- The commission under the proposed transaction is equal to or less than the commission it would pay its agent for selling the property after foreclosure. The lender will want to know as precisely as possible the amount of proceeds it can expect to receive from the sale. The more precise the estimate, the better.
- The lender will want an explanation of the circumstances which created the need for the short pay-off transaction. Common explanations include divorce, medical problems, death, birth of a child taking one wage earner out of the work force, birth of children making the existing home too small, loss of a job, or a job transfer creating the need for a move.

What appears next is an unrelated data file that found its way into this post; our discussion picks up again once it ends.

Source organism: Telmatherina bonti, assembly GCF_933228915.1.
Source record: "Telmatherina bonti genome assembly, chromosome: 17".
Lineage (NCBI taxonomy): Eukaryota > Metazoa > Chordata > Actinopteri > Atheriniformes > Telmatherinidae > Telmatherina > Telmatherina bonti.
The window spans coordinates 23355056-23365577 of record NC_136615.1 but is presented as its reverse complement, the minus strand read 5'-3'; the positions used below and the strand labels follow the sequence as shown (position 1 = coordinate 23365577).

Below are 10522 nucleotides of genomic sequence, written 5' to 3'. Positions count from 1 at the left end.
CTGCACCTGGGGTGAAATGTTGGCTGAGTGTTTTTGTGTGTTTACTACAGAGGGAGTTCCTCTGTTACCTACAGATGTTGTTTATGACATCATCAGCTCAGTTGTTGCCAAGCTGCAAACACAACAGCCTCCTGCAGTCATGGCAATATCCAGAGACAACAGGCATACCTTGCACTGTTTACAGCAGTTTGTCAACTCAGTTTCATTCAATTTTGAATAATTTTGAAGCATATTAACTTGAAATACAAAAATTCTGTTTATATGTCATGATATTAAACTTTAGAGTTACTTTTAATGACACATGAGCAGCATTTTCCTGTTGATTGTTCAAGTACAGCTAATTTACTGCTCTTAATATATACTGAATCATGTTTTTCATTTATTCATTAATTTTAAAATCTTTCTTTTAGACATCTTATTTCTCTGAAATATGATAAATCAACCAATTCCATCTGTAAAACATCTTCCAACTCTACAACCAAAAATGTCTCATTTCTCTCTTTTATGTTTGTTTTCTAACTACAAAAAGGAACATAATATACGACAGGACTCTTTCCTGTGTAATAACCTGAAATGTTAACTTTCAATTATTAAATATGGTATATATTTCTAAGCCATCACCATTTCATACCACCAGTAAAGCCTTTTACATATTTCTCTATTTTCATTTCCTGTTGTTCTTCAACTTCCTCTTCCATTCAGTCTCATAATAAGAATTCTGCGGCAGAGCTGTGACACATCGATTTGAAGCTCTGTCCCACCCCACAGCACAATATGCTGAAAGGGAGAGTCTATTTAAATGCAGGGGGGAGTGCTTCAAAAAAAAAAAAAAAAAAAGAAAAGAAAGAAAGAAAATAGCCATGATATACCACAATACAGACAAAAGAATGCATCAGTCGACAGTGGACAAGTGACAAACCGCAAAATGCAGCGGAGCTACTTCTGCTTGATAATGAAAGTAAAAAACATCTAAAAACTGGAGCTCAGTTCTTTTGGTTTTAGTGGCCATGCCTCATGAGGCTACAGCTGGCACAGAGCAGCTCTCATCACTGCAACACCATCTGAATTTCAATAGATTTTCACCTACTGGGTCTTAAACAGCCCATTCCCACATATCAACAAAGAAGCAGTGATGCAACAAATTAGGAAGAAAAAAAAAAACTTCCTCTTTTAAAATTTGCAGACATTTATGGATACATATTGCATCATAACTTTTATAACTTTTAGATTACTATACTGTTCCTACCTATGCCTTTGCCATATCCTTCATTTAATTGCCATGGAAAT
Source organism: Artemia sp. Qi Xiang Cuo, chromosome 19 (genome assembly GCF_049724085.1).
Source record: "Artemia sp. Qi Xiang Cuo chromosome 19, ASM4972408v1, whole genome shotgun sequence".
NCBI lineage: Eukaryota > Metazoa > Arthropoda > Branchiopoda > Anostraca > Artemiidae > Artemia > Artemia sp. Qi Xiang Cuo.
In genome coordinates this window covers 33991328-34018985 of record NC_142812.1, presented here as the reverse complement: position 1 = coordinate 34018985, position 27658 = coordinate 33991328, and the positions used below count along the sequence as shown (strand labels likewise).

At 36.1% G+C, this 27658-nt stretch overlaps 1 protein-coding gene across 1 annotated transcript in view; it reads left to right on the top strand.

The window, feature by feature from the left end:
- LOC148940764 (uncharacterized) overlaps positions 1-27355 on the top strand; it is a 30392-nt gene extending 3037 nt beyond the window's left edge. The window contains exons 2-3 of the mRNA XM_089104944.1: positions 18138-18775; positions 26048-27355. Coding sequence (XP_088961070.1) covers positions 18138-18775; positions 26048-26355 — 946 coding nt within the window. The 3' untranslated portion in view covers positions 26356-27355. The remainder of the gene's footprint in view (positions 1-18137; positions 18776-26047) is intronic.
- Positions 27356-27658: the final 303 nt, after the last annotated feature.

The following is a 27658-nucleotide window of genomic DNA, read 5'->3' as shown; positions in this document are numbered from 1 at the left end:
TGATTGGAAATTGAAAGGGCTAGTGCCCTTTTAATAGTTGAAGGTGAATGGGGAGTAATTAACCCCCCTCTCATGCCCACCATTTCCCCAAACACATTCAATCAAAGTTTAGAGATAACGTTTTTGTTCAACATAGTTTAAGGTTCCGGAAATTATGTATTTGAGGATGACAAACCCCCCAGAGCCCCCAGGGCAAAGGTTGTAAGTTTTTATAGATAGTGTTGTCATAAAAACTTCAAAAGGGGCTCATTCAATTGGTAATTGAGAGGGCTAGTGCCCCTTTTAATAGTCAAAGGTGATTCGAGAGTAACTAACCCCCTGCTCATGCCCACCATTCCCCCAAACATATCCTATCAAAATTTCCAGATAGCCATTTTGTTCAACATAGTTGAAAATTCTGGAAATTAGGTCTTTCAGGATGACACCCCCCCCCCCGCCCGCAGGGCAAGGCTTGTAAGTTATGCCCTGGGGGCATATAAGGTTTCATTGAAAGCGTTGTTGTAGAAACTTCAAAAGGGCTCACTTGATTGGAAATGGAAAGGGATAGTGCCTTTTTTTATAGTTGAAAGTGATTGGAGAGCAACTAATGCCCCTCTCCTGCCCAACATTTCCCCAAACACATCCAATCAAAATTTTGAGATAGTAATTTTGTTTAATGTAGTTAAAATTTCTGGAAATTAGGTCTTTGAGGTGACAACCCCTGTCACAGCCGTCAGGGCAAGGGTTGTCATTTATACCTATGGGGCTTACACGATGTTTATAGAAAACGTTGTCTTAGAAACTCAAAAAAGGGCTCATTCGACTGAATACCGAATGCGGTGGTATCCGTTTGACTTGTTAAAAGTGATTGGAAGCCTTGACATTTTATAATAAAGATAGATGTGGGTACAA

- That the seller doesn’t have the money to make up the shortfall on their own. To verify the financial condition of the seller/borrower, the lender will require: financial statements showing the seller’s assets, liabilities, income, and expenses; the seller’s tax returns for the previous two years; and the seller’s paycheck stubs for the most recent pay periods. The most common disputes which arise in short payoff sales concern the seller’s financial condition. On the one hand, the lender will be reluctant to approve a compromise without having the ability to analyze the financial strength of your seller. On the other hand, if this information is provided, there are potentially grave consequences for your seller if a short pay-off is not approved. The lender will have a significantly easier time pursuing your seller for a post-foreclosure deficiency. In certain circumstances, providing the financial information actually decreases the likelihood of closing on the short pay-off.